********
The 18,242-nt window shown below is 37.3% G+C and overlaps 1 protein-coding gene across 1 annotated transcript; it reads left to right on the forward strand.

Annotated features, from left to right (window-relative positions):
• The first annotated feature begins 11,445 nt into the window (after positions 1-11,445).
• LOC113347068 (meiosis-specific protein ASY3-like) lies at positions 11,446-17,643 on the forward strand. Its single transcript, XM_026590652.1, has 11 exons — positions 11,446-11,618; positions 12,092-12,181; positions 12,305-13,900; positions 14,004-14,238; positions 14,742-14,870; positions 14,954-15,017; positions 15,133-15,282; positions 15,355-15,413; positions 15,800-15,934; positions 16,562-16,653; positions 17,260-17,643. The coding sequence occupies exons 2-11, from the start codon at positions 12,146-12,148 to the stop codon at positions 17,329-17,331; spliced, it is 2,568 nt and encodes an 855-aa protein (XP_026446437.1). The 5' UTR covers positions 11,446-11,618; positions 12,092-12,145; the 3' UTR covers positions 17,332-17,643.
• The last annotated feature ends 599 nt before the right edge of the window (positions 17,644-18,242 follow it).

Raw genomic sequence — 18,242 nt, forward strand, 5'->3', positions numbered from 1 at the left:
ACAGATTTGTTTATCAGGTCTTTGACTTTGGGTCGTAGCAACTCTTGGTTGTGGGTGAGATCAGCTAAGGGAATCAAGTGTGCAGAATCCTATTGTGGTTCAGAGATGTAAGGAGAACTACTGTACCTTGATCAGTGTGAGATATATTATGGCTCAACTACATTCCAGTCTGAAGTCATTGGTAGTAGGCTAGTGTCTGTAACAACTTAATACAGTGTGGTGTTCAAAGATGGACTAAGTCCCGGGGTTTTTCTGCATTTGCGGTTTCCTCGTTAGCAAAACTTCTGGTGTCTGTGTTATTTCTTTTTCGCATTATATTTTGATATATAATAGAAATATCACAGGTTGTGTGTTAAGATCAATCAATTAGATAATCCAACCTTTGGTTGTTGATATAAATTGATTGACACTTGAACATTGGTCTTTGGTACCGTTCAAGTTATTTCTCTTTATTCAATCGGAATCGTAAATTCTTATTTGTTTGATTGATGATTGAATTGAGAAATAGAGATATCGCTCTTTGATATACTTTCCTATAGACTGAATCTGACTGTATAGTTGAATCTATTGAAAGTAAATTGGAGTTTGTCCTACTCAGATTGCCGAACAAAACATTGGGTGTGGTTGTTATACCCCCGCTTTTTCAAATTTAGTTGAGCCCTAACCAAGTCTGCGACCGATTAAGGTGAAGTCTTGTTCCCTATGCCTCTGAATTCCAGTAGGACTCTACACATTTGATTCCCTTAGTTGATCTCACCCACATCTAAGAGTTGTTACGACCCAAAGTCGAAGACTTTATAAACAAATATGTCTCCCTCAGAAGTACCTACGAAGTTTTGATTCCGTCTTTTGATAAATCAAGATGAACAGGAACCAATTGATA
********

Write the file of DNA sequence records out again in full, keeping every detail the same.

The 18,242-nt window shown below is 37.3% G+C and overlaps 1 protein-coding gene across 1 annotated transcript; it reads left to right on the forward strand.

Annotated features, from left to right (window-relative positions):
• The first annotated feature begins 11,445 nt into the window (after positions 1-11,445).
• LOC113347068 (meiosis-specific protein ASY3-like) lies at positions 11,446-17,643 on the forward strand. Its single transcript, XM_026590652.1, has 11 exons — positions 11,446-11,618; positions 12,092-12,181; positions 12,305-13,900; positions 14,004-14,238; positions 14,742-14,870; positions 14,954-15,017; positions 15,133-15,282; positions 15,355-15,413; positions 15,800-15,934; positions 16,562-16,653; positions 17,260-17,643. The coding sequence occupies exons 2-11, from the start codon at positions 12,146-12,148 to the stop codon at positions 17,329-17,331; spliced, it is 2,568 nt and encodes an 855-aa protein (XP_026446437.1). The 5' UTR covers positions 11,446-11,618; positions 12,092-12,145; the 3' UTR covers positions 17,332-17,643.
• The last annotated feature ends 599 nt before the right edge of the window (positions 17,644-18,242 follow it).

Raw genomic sequence — 18,242 nt, forward strand, 5'->3', positions numbered from 1 at the left:
ACAGATTTGTTTATCAGGTCTTTGACTTTGGGTCGTAGCAACTCTTGGTTGTGGGTGAGATCAGCTAAGGGAATCAAGTGTGCAGAATCCTATTGTGGTTCAGAGATGTAAGGAGAACTACTGTACCTTGATCAGTGTGAGATATATTATGGCTCAACTACATTCCAGTCTGAAGTCATTGGTAGTAGGCTAGTGTCTGTAACAACTTAATACAGTGTGGTGTTCAAAGATGGACTAAGTCCCGGGGTTTTTCTGCATTTGCGGTTTCCTCGTTAGCAAAACTTCTGGTGTCTGTGTTATTTCTTTTTCGCATTATATTTTGATATATAATAGAAATATCACAGGTTGTGTGTTAAGATCAATCAATTAGATAATCCAACCTTTGGTTGTTGATATAAATTGATTGACACTTGAACATTGGTCTTTGGTACCGTTCAAGTTATTTCTCTTTATTCAATCGGAATCGTAAATTCTTATTTGTTTGATTGATGATTGAATTGAGAAATAGAGATATCGCTCTTTGATATACTTTCCTATAGACTGAATCTGACTGTATAGTTGAATCTATTGAAAGTAAATTGGAGTTTGTCCTACTCAGATTGCCGAACAAAACATTGGGTGTGGTTGTTATACCCCCGCTTTTTCAAATTTAGTTGAGCCCTAACCAAGTCTGCGACCGATTAAGGTGAAGTCTTGTTCCCTATGCCTCTGAATTCCAGTAGGACTCTACACATTTGATTCCCTTAGTTGATCTCACCCACATCTAAGAGTTGTTACGACCCAAAGTCGAAGACTTTATAAACAAATATGTCTCCCTCAGAAGTACCTACGAAGTTTTGATTCCGTCTTTTGATAAATCAAGATGAACAGGAACCAATTGATA